Still, he relishes his good fortune growing up playing high school sports, working and having more spending money than his parents did in Mexico. But he also sees how few rights he has because he was born elsewhere and brought here undocumented.
Many of his peers drive to school, but he cannot obtain a driver’s license. Unlike him, they can vote, travel out of the county freely, apply for work anywhere they would like and receive in-state college tuition in Idaho.
“There are so many things teenagers that were born and raised here in the U.S. could do, but teenagers who were born somewhere else but raised here cannot do those things,” he said.
His parents wanted him to receive DACA authorization years ago, but former President Donald Trump’s challenges to DACA and various court injunctions prevented him from applying to DACA for most of the last two years, which is when he first became eligible after turning 15.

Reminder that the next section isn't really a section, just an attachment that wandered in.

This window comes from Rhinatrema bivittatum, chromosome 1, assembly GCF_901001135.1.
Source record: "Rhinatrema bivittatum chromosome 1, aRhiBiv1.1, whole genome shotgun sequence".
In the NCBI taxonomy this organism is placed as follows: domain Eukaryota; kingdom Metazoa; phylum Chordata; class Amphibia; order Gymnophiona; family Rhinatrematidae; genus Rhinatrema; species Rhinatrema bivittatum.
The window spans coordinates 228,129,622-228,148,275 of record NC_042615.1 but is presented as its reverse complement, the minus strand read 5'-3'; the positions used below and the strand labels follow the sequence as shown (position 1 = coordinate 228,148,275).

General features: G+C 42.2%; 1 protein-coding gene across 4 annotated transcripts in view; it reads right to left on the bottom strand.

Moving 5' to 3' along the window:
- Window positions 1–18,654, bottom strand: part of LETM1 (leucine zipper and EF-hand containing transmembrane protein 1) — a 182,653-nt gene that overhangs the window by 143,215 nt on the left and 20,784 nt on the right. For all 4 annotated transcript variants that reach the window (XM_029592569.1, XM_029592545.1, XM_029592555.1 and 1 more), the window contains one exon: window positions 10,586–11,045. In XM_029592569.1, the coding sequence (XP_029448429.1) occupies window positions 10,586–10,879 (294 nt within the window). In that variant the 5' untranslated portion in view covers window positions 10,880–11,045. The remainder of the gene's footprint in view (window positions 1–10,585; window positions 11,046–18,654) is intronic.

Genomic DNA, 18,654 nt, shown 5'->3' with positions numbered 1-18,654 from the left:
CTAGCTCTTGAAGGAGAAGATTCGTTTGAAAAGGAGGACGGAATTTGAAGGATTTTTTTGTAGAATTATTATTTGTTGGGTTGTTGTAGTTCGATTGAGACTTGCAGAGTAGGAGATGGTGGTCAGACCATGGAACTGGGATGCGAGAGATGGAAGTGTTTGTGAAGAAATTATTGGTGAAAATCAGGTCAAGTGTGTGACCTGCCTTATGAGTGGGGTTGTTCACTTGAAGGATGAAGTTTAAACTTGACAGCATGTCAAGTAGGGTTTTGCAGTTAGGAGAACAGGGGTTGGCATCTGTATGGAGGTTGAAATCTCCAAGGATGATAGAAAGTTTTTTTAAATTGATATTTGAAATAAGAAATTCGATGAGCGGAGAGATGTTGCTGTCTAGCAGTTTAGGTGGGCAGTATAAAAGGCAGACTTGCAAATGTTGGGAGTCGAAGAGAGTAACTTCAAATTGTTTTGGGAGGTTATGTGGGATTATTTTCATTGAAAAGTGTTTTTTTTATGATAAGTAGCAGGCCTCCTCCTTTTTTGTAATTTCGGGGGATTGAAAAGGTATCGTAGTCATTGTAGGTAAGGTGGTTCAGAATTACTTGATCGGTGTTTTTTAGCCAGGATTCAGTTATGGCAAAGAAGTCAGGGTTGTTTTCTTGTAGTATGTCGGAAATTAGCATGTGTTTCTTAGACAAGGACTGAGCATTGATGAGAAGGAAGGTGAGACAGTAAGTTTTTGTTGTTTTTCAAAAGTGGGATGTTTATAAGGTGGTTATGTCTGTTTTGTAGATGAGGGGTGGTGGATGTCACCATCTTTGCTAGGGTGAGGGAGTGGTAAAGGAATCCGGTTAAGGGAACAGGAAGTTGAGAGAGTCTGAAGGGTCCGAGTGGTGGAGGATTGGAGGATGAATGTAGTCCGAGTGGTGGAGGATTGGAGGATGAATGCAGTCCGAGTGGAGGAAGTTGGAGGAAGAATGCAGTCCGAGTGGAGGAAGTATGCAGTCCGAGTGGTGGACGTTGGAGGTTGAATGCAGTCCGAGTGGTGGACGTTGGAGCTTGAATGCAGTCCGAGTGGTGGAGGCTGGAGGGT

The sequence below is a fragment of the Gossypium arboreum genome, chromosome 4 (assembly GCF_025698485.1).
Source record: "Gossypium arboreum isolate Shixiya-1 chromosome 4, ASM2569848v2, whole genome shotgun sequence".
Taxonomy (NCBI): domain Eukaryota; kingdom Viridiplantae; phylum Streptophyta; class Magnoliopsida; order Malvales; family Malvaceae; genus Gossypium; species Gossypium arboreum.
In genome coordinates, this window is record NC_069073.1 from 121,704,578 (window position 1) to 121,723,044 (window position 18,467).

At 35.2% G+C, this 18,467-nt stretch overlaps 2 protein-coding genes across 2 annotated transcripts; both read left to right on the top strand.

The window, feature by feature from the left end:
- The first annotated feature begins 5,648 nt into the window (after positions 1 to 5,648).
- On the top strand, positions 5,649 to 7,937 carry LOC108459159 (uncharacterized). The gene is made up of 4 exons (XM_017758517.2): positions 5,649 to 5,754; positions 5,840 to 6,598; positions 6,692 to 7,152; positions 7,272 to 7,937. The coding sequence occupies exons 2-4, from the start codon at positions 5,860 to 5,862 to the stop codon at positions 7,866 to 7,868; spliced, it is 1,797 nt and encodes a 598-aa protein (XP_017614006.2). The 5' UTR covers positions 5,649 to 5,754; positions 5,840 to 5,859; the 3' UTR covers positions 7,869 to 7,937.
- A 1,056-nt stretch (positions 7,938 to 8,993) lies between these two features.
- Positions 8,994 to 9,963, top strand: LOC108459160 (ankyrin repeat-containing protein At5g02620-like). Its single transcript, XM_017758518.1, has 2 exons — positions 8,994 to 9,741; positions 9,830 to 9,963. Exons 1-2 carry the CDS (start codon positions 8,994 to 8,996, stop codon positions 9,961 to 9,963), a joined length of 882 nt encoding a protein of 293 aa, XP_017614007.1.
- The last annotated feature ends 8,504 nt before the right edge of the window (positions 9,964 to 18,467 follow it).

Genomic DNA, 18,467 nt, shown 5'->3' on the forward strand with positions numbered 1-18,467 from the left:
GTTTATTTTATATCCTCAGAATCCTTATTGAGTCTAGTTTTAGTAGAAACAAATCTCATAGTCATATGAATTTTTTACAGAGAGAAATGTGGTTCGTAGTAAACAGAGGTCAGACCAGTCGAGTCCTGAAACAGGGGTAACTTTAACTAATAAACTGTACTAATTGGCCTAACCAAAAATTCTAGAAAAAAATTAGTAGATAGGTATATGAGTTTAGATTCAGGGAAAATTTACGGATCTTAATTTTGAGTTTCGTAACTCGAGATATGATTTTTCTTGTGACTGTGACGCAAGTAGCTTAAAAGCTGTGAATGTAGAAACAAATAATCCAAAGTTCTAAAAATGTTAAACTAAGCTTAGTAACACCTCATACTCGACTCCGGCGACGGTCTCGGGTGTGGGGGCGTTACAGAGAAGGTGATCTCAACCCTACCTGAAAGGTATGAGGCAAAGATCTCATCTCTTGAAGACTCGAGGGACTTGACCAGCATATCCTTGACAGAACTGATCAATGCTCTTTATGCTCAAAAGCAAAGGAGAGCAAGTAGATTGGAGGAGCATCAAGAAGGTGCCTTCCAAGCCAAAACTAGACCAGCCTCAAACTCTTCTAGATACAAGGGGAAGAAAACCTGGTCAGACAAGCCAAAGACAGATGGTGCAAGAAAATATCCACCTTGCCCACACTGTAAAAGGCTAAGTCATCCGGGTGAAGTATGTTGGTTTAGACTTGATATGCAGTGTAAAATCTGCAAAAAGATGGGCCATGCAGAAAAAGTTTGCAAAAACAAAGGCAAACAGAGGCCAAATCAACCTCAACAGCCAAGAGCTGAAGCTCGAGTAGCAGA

He first applied in June 2020, but USCIS, which wasn’t approving initial applications at the time, returned his application.
He applied again in February 2021, a couple of months after new applications were allowed following a court order in December 2020. Then his application languished for months, with no word from USCIS until the latest ruling barring new applicants from gaining authorization.
His father, a carpenter in Teton County, Idaho, had hoped for years for his son to get the chance to work and live in the U.S. with no threat of deportation looming over him. At this moment, that chance has come and gone.
“Hopefully, the president can do something to approve the new applicants,” his father said.